If you sneeze your way through ragweed season or need a restraining order against your neighbor’s cat, researchers finally know what part of your immune system you should blame. A new study nails down the specific group of cells that orchestrates allergic reactions, a result that could help scientists determine not only why some people have allergies, but also how to block them.
“It’s exciting for those of us who are looking at potential ways to
treat allergic diseases,” says Thomas Casale, an allergist and
immunologist at the University of South Florida in Tampa who wasn’t
connected to the study.
Allergies stem from mistaken identity, when some of our immune cells
respond to benign substances—known as allergens—that include pollen,
mold spores, and certain foods. Researchers know that the culprits that
touch off allergic symptoms belong to a group of T cells known as TH2
cells. But not all TH2 cells are culpable. Some guard us against
parasites and other invaders. Sorting the beneficial TH2 cells from the
rogues has proved difficult, however.
In the new study, researchers led by T cell biologist Erik Wambre and
immunologist William Kwok of the Benaroya Research Institute at
Virginia Mason in Seattle, Washington, obtained blood samples from
patients who were sensitive to pollen from alder trees, a common cause
of winter and spring allergies. An allergic patient’s TH2 cells
recognize and respond to an allergen because they carry receptors,
proteins that match allergen molecules. To tag immune cells carrying
receptors for alder pollen, the team added customized fluorescent
proteins known as MHCII tetramers to the patients’ blood samples.
Along with receptors, TH2 cells are dotted with marker proteins. Like
sports fans wearing their favorite team’s jersey, immune cells proclaim
their identity with these marker proteins. The researchers analyzed the
tagged cells to determine their combination of markers. Compared with
other TH2 cells, one group sported more copies of two marker proteins
and fewer copies of four others. Although none of the proteins was
exclusive to the cells, together they provided a signature for this
clique of TH2 cells, which the researchers dubbed TH2A cells. T cells
can sometimes shift identifies, but the researchers found that TH2A
cells remained distinct, even after several cellular generations. “When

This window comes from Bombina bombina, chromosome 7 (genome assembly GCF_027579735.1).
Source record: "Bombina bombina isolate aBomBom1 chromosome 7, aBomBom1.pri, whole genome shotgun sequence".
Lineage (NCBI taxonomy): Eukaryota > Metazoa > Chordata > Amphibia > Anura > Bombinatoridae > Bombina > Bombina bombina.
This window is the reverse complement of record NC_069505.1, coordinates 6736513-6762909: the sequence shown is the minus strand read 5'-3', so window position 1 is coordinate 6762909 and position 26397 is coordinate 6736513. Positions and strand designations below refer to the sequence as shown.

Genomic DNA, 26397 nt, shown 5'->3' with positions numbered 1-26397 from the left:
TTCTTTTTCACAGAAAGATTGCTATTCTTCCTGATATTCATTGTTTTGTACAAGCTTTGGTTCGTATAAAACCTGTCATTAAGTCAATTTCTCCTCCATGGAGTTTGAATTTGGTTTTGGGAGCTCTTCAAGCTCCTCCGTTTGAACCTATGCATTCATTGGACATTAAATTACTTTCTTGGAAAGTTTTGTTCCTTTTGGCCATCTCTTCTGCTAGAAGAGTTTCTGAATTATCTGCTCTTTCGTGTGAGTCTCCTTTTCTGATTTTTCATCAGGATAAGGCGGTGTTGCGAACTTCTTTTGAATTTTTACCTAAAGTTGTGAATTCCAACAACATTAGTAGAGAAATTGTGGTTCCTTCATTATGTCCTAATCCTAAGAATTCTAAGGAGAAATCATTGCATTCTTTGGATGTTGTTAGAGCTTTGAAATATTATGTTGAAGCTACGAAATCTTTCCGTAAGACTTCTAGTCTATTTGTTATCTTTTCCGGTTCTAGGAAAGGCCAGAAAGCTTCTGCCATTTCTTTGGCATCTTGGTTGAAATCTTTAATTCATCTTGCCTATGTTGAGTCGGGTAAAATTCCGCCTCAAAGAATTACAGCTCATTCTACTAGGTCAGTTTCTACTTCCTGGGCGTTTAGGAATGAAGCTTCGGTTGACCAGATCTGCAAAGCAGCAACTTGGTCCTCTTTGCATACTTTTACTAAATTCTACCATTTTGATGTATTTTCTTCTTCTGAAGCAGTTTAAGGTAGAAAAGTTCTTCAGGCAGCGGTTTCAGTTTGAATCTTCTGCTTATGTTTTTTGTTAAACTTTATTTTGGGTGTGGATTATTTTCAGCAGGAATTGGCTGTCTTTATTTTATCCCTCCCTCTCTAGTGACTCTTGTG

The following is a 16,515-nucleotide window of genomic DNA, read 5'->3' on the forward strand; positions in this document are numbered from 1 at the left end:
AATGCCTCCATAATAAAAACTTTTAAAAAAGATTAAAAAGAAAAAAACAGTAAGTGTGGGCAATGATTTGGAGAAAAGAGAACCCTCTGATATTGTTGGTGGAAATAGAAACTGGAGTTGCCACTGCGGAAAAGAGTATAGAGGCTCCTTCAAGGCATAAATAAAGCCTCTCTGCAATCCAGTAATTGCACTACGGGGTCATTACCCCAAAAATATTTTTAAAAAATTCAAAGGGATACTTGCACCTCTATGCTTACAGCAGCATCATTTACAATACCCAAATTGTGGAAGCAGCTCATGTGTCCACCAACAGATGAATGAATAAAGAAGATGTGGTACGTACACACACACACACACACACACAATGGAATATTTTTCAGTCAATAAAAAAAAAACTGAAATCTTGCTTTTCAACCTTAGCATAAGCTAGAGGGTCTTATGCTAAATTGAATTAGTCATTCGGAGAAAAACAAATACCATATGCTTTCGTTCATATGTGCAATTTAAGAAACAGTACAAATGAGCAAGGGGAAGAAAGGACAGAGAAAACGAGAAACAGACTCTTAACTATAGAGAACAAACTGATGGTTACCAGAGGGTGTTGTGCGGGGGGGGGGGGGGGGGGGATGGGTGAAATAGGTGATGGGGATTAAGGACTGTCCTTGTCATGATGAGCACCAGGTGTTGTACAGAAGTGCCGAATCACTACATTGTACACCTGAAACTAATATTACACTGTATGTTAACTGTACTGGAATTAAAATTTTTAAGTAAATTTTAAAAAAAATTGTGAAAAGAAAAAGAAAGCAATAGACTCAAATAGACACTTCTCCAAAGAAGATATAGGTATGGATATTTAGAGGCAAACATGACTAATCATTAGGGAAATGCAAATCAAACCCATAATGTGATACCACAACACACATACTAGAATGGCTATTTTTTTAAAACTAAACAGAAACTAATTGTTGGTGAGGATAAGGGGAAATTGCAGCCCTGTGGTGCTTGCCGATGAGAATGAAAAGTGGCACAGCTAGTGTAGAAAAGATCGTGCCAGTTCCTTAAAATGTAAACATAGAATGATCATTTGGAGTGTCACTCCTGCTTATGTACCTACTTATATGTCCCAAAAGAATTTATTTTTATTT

these cells are born, they are born to be pathogenic,” Wambre says.
As they report online today in Science Translational Medicine,
Wambre, Kwok, and colleagues found that the cells were abundant in the
blood of patients with allergies to a variety of triggers, including
grass pollen and house dust mites. But they were absent from the blood
of people who weren’t sensitive. The team also tested patients
undergoing an experimental treatment called oral immunotherapy to
alleviate their peanut allergies. Over about 20 weeks, the participants
receive larger and larger doses of allergy-inducing peanut proteins, and
this repeated exposure eventually allows them to tolerate peanuts.
“We saw a dramatic decrease in TH2A cells after the success of the treatment,” Wambre says. The number of these cells in the patients that reacted to peanuts fell by about 90%.
Kwok says that the evidence he and his colleagues have accumulated
suggests that “people with allergies make this specific subset of T
cells that probably lead to allergic symptoms.”
The work could ultimately benefit patients through new treatments and
better ways to monitor the disease, says immunologist Andrew Luster of
Massachusetts General Hospital in Charlestown. For example, he notes,
scientists could assess trials of oral immunotherapy—which attempts to
quell patients’ allergies with edible doses of food allergens—by
tracking which treatments were eliminating TH2A cells. Another option,
Kwok adds, is that if researchers can determine what molecular signals
steer certain T cells to become TH2A cells, they may be able to develop
ways to prevent formation of the cells. If researchers succeed in that,
they might also prevent a lot of sniffling and scratching.